Mark Amtower


One more must-do for 2013: Communicate

Without you find the right people and they won't find you

In my last column I discussed “Five Must Do” activities for fiscal 2103:

  • Concentrate: Focus on 1 or 2 agencies.
  • Collaborate: Take teaming, partnering and sub-contracting to a new, longer term level.
  • Educate: Make certain your team is operating at or near 100% by providing continuing education opportunities.
  • Associate: Take networking to the next level in our relationship-driven market.
  • Differentiate: Clearly define the skill(s) you bring to the table.

There is one more step in this process, and that is to communicate. Success is going to be predicated on being found by the right people - customers, partners, primes, press and others.

The only way to be found is to be active in your marketing communications program and to become more visible in all of the venues where each group you need to reach is most likely to find you. You need to be visible in a positive way on a regular basis. Showing up on the radar on an occasional basis is not good enough.

This does not mean you have to be on the radar of the entire market. In all likelihood your products or services are not needed by everyone. It does mean that you need to define your niche carefully and find multiple ways to become more visible to your niche in a perpetual manner.

The best way to get on and stay on the radar is to add value to your market niche in as many ways as possible. Finding, developing and delivering content is the best way to do this.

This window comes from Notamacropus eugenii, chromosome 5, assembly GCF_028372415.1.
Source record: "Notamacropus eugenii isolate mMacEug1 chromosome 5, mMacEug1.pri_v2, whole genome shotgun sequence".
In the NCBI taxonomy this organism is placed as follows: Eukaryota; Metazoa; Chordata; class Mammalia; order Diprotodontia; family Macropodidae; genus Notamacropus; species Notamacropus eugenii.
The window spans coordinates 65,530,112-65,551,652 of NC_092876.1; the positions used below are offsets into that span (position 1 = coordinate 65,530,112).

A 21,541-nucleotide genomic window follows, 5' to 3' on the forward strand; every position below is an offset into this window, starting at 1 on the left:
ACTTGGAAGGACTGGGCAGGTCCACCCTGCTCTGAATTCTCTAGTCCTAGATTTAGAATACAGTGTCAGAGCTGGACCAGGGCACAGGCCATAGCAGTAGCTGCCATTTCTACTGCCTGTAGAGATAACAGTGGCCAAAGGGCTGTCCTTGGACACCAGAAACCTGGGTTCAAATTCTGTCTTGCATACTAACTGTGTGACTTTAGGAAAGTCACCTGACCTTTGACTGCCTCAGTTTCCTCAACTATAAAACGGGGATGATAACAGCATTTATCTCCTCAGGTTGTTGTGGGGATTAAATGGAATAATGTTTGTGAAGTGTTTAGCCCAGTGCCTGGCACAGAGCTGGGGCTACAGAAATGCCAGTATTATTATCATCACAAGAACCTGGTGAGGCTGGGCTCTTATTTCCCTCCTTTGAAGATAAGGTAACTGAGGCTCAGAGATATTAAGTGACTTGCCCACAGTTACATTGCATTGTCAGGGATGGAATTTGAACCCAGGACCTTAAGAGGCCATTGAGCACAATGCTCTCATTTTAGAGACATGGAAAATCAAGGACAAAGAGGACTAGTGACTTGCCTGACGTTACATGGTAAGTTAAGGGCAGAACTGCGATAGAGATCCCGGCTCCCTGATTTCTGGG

There are many venues for developing and delivering content. Among these venues are:

  • Traditional PR and media relations
  • Blogs
  • Webinars
  • Video
  • White papers
  • Podcasts
  • Posting articles, starting and otherwise participating in discussions on social networks like LinkedIn.
  • Speaking (large group, small group, one on one)

In order to add value, the content must be germane to those you seek to influence.

It is always about relationships: If they know you, they are more likely to buy from you or partner with you. The more visible you are, the more likely it is they know you. The more good content you develop, find and share, the more your value rises in your niche.

This does not mean you have to do each of the above activities, but pick a few and do them regularly. The dividends are huge.


About the Author

Mark Amtower advises government contractors on all facets of business-to-government (B2G) marketing and leveraging LinkedIn. Find Mark on LinkedIn at

Reader Comments

Mon, Dec 3, 2012 Gerry Simone Washington

Mark-- This is very well put. After helping countless companies in the region, and especially as I recently served as a GovCon editor, I am astounded at how the communications function is marginalized in this sector. It's never been more important leading into 2013. THANKS! Gerry Simone

Sun, Dec 2, 2012 Chuck Viator Wash Metro Area

In my opinion there is another job to tackle, in 2013, if your to-dos are to provide the yield intended. The trend on the part of the government to adopt the acquisition strategy of Low Price / Technically Acceptable (LPTA) has to be met head on. The issue, in a report, eloquently addressed by TASC and reported by Washington Technology (, a good case is made for when LPTA is appropriate and when it is not. As you can imagine the proposed use is not being utilize, more and more. Marginalization of real value and differentiation is not in the best interest of mission completion, the tax payer, or the contracting community. It will erode the capabilities of contractors and certainly the government is not going to grow those capabilities organically. I believe the benchmarking and lessons learned on LPTA contract awards will provide fact based proof that supports TASC’s conclusions. I am not sure what the next step is but I am sure it needs to be on the agenda of industry and industry / government associations.

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